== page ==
The demanding requirements of localization (8-30 micron linewidths) for repairing conductor lines suggest that localizable energy sources are appropriate tools to initiate and control repair process technologies. Laser beams are preferable to particle beams, such as electron or focused ion beams, by virtue of the much larger particle fluxes (greater beam-assisted process rate) which can be readily achieved.
The advantages of laser-assisted chemical etching (including both gas and liquid-phase etching) has already been demonstrated. Laser-assisted chemical etching to date has been concerned with conductors made from aluminum, titanium/gold, molybdenum, polycrystalline silicon and tungsten, among others. For example, Tuckerman (D. B. Tuckerman, IEEE Elec. Dev. Letter, EDL-8,540 (1987)) described the utility of laser gas-phase etching in forming chip-to-substrate interconnects for gold-on-silicon dioxide substrates. Also, Tsao and Ehrlich (J. Y. Tsao and D. J. Ehrlich, Appl. Phys. Letter 43, 46 (1983)) and J. Y. Tsao and D. J. Ehrlich, J. Electrochem Soc. 133, 2244 (1986)) investigated liquid phase etching of 1-μm thick aluminum lines in a mixture of nitric and phosphoric acids, as might be appropriate for photomasks and on-chip interconnects. However, this latter etch chemistry and process is highly specific to aluminum of refractory oxide substrates, and is not necessarily applicable to other metals and dielectric systems.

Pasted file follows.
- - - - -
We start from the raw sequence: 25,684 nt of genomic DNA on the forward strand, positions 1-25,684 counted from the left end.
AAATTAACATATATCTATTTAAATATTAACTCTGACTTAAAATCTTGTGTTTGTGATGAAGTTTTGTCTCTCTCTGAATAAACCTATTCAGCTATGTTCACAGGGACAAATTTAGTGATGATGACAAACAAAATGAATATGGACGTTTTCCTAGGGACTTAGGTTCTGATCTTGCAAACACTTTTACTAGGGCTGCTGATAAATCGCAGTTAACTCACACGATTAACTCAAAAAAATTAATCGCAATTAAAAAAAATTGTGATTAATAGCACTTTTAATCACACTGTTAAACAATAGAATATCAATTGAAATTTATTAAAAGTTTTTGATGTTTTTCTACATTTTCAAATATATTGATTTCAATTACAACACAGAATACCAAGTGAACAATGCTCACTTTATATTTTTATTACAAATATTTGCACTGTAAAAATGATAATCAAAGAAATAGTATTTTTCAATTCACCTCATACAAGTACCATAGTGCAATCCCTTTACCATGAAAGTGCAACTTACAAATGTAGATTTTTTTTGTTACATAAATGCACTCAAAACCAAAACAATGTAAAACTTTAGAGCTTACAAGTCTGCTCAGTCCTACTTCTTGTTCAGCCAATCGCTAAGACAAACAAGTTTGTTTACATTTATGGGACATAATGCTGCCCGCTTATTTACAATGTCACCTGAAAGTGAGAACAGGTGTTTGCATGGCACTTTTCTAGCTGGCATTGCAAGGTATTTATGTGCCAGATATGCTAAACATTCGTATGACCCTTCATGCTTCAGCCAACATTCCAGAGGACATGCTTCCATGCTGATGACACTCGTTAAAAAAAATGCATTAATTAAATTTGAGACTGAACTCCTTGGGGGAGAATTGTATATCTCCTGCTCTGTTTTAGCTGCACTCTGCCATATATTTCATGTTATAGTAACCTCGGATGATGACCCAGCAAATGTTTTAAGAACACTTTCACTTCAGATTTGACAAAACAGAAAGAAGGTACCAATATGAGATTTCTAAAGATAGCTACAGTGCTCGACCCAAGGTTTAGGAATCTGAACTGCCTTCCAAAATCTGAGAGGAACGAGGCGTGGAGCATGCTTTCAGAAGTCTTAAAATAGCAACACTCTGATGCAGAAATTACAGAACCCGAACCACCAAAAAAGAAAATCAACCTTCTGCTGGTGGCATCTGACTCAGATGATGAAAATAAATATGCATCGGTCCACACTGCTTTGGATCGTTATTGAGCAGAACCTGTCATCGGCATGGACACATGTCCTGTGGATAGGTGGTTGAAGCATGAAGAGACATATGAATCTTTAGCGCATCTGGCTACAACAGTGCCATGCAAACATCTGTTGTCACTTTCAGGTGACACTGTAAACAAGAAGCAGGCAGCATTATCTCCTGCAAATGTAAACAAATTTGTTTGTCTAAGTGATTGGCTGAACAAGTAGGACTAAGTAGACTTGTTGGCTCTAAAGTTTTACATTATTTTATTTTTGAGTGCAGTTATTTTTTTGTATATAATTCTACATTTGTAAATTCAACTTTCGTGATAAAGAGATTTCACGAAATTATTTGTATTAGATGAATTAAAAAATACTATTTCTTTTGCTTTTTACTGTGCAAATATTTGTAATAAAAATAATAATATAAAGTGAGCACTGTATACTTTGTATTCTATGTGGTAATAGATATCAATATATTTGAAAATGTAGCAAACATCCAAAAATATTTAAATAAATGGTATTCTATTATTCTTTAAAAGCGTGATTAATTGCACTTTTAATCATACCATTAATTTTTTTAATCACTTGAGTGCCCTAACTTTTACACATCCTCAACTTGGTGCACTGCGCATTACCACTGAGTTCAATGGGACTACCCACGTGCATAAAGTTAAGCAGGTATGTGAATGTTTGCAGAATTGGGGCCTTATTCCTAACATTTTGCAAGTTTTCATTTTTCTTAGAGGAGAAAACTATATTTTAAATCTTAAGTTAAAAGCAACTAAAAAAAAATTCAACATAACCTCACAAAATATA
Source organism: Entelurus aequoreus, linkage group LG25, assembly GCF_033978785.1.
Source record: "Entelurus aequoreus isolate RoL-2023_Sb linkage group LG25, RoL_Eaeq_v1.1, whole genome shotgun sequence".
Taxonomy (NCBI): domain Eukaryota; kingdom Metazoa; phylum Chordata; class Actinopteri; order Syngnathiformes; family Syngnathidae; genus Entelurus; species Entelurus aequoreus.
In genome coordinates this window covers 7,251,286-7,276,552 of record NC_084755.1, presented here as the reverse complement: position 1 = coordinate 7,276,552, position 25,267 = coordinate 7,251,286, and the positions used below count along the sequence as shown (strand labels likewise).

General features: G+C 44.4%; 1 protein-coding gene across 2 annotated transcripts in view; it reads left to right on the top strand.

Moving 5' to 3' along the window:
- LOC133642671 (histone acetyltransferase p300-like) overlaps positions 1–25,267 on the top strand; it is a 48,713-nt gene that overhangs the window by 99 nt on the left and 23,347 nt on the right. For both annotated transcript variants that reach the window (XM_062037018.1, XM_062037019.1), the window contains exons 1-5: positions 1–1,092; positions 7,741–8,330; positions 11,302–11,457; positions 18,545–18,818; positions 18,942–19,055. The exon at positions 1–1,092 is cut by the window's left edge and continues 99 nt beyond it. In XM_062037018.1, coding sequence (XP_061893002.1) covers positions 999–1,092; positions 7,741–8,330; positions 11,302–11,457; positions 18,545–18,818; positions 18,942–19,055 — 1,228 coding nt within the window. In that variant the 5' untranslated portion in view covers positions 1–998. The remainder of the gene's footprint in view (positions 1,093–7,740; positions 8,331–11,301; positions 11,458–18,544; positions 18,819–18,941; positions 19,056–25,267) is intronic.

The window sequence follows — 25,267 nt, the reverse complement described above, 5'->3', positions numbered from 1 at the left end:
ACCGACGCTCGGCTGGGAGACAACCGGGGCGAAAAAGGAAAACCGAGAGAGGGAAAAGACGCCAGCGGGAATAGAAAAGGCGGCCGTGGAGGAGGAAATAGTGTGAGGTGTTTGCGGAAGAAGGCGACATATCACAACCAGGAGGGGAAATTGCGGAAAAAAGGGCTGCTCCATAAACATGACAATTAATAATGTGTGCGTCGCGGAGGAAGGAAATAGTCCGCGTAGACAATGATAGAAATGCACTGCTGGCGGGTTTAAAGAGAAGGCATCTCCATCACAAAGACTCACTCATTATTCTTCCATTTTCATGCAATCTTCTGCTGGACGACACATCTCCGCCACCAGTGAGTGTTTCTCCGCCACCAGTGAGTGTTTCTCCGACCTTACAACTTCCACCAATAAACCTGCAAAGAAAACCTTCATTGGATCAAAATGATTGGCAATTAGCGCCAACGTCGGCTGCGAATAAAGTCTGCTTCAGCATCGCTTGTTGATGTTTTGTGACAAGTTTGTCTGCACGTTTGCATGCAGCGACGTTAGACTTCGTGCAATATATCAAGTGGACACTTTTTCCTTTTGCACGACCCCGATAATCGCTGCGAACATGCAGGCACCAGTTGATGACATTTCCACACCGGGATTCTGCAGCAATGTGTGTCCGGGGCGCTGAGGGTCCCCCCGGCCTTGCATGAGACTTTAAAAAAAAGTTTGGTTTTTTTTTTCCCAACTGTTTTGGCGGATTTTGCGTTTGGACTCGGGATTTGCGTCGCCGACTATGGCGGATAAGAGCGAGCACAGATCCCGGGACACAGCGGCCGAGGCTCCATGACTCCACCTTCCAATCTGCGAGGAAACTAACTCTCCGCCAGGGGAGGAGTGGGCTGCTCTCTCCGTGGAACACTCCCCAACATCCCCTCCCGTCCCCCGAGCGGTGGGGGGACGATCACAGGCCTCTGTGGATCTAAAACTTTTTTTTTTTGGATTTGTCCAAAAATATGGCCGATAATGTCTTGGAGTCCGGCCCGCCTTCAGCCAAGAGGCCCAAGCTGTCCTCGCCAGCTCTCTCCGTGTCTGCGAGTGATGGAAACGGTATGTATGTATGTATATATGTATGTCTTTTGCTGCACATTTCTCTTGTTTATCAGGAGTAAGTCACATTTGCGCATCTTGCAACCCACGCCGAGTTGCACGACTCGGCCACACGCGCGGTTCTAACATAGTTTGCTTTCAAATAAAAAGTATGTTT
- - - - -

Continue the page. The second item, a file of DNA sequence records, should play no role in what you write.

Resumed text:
Furthermore, the application intended for this aluminum etch is the repair of quartz photomasks for which the aluminum conductors are only a few hundred nanometers thick. Since the optimal laser irradiation conditions depend significantly on the thickness and width of the conductors to be etched, as well as the substrate material, an entirely different set of conditions are required to permit the successful etch of different conductors of different dimensions.